The Monthly Momentum Planner
Strategic planning, done correctly, pushes the ball forward in a meaningful way.
The Monthly Momentum Planner helps you get your arms around the monthly level of perspective, the crucial and first level where we really see creative momentum start to happen. It's also the level of perspective that many of us haven't figured out yet. Think about it: you can probably easily plan your day and maybe your week. But the month might get away from you. The key focus of the Monthly Momentum Planner is to help you chunk your monthly projects down into weekly goals. It works with the Weekly Momentum Planner and the Daily Momentum Planner.
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How to Use This Planner
Watch this video walkthrough of the monthly planner, and/or read through the step-by-step guide below.
This planner serves as your monthly dashboard. Use it when you’re planning your month and review it throughout to make changes as needed. Start with the left side of the planner first, as it’s mostly about your constraints.
This Quarter's Projects
This Quarter's Projects is the spot to list projects that all go toward a certain goal, and that contain a bunch of other projects. Fun fact: the English language doesn't have a word for "big project" like it does for big house (mansion).
(Note: If you're using the Yearly and/or Quarterly Momentum Planners, you will be able to simply transfer your quarterly objectives from those planners to this one.)
For instance, "Write the Awesomesauce Ebook" is a (probably) month-sized project that's broken down into component week-sized projects like "Write Chapter 1 of Awesomesauce Ebook." The week-sized project "Write Chapter 1 of Amesomesauce Ebook" is broken down into discrete tasks. While we're on categories and organizing, you may find it useful to associate the levels of actions with timeframes. So:
Objectives are broad goals that relate to years and maybe quarters.
Projects relate to quarters, months, and weeks.
Tasks relate to days.
To be clear, I'm not saying that projects take weeks to accomplish (usually it's longer) — rather, I'm saying that projects should be the main focus when you're doing your weekly planning.
Yes, these conventions violate GTD (Getting Things Done) principles, but I've found that they're a lot easier to understand and use. OK, so now that you've got the skeleton of your month laid out, you can move onto...
This Month's Projects
Below the aforementioned block is space to write down what goals or projects you plan to work on during the month. The little numbers do not necessarily directly align to the numbers in the "This Quarter's Projects" block. However, the goals/projects that you put in here should relate to those quarter-sized projects you listed.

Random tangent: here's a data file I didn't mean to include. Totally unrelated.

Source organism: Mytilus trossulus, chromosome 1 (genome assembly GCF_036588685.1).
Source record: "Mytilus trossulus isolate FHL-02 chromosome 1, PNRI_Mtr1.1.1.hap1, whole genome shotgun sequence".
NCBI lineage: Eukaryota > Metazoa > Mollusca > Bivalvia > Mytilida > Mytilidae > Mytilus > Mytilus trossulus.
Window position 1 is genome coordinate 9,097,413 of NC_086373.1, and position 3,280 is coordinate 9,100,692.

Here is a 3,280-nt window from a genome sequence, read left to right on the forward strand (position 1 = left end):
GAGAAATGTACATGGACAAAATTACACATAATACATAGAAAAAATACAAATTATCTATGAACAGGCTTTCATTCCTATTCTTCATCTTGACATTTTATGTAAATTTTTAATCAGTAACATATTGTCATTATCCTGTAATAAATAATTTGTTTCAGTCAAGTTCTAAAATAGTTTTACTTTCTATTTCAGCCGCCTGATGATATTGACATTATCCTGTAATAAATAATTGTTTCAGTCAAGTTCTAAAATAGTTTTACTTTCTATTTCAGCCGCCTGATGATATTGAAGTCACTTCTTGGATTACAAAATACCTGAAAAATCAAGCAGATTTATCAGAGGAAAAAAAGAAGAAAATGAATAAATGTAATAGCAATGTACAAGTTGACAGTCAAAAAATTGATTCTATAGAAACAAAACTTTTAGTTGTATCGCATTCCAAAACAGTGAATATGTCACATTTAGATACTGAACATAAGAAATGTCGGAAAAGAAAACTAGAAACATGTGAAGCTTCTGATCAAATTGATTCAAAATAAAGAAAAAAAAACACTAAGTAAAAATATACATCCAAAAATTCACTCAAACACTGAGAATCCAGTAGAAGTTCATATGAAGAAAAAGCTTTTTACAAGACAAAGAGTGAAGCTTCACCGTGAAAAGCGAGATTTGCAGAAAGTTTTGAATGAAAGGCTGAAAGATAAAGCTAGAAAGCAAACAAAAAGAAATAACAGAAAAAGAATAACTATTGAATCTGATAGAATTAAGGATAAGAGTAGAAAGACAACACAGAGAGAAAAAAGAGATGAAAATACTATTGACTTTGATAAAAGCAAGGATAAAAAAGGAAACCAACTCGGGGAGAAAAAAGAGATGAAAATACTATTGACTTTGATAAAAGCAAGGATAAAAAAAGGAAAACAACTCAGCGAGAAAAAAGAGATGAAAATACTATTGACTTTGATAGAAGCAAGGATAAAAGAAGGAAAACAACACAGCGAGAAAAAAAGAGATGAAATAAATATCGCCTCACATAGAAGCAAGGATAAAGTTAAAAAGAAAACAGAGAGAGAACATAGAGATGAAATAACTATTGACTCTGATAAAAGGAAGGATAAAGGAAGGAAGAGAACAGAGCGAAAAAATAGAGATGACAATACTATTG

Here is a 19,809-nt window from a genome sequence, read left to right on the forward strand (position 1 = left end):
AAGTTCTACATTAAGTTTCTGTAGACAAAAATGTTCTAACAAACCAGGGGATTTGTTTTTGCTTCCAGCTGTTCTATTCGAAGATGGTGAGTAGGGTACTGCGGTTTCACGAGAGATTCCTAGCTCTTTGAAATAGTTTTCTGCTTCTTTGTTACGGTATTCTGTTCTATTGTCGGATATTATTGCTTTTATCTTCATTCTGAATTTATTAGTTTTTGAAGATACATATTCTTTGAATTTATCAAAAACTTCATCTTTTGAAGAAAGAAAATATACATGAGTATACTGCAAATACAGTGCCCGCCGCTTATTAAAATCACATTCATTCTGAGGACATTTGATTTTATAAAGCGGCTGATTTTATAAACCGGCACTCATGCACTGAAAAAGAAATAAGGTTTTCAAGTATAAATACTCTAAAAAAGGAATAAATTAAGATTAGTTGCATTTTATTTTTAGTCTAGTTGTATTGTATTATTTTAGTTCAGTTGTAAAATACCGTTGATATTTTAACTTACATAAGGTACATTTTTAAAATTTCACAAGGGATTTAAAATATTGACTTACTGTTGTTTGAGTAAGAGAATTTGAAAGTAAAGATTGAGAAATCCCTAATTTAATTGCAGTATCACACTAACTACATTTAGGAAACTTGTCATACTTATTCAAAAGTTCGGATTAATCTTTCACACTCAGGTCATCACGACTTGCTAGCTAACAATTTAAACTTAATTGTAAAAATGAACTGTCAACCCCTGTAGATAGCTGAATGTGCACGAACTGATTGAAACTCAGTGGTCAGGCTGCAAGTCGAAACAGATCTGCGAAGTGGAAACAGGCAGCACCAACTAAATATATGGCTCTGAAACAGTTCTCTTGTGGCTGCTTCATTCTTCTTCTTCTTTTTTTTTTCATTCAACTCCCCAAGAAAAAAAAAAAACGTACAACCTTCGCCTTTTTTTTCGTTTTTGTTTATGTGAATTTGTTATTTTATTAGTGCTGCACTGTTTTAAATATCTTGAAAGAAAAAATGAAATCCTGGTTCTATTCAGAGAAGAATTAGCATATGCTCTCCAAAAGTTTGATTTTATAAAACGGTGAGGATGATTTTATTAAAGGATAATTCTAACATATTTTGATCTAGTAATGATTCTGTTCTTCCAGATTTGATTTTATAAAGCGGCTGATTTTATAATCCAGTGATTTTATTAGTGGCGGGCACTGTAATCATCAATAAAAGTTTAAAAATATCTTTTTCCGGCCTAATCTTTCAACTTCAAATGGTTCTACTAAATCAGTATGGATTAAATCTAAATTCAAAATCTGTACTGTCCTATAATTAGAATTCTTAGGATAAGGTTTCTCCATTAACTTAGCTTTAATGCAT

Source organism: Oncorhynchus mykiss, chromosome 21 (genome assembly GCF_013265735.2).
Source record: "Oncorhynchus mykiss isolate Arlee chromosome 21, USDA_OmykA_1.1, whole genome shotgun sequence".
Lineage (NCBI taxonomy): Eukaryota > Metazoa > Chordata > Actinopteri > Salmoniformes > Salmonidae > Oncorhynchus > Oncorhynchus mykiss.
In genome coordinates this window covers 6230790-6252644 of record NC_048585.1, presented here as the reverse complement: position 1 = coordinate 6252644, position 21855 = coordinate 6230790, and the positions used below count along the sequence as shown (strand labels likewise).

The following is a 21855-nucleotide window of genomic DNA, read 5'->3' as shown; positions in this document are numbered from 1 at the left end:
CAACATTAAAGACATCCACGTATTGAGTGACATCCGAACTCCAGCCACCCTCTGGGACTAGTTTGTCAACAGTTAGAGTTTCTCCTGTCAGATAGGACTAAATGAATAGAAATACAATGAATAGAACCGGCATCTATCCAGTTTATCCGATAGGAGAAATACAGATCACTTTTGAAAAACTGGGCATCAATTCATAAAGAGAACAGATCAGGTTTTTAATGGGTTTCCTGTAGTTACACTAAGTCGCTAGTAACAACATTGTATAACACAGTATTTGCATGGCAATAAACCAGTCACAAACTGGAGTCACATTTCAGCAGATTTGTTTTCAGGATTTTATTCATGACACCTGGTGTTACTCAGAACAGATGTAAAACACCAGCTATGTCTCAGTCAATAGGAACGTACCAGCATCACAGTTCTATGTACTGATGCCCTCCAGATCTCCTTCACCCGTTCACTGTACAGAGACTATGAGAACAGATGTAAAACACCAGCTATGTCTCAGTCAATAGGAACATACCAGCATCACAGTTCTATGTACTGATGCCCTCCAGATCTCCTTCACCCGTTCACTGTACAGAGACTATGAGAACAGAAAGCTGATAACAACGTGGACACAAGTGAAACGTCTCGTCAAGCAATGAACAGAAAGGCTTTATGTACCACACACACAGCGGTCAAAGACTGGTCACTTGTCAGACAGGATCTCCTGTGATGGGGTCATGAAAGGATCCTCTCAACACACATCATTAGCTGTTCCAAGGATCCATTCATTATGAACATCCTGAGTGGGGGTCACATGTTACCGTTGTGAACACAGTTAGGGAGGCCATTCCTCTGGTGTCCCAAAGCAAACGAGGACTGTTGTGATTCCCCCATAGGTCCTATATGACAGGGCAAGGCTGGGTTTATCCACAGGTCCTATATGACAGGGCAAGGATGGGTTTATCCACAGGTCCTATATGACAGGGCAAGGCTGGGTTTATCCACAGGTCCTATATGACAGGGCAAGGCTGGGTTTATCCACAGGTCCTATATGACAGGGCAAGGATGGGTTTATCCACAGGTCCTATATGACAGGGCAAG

For instance, let's go back to the month-sized project "Write the Awesomesauce Ebook." That's a great objective, but thinking about writing it won't get it written. Writing it will get it written, and to write it, you have to allocate some time to it. Otherwise, it just becomes a bee that sleeps during the day and stings you at night.
These blocks may frustrate the hell out of you because there are only five slots. They are intentionally limited, though, for two reasons: 1) to keep overwhelm down, and 2) to force help you make meaningful stuff the priority. Time and resources are finite - make 'em count.
This is where you'll list this month’s time-bound events (like regular reviews, birthdays, appointments, etc.) along with the corresponding day of the month on which they’ll occur.
Here’s where you’ll list the projects you didn’t plan for, likely stemming from priorities shifting or opportunities arising. Decide if these are projects that you can punt until next month, or maybe next quarter — and once you do, transfer them to that new planner page.
The Monthly Dashboard is where you’ll list the (no more than) five projects or priorities for each of the weeks of the month. These might include scheduled events, focus blocks for project work, or other significant tasks that will take a day or part of a day to accomplish.
Get Inspired with the Monthly Momentum Planner
Strategic thinking, done correctly, helps you push the ball forward in a meaningful way because it helps you project effectiveness further into the future. Effectiveness comes from linking today's action to this month's objectives — that way you can work "in the trenches" with the confidence that it's worthwhile. Want more? Check out the Weekly and Daily Momentum Planners.
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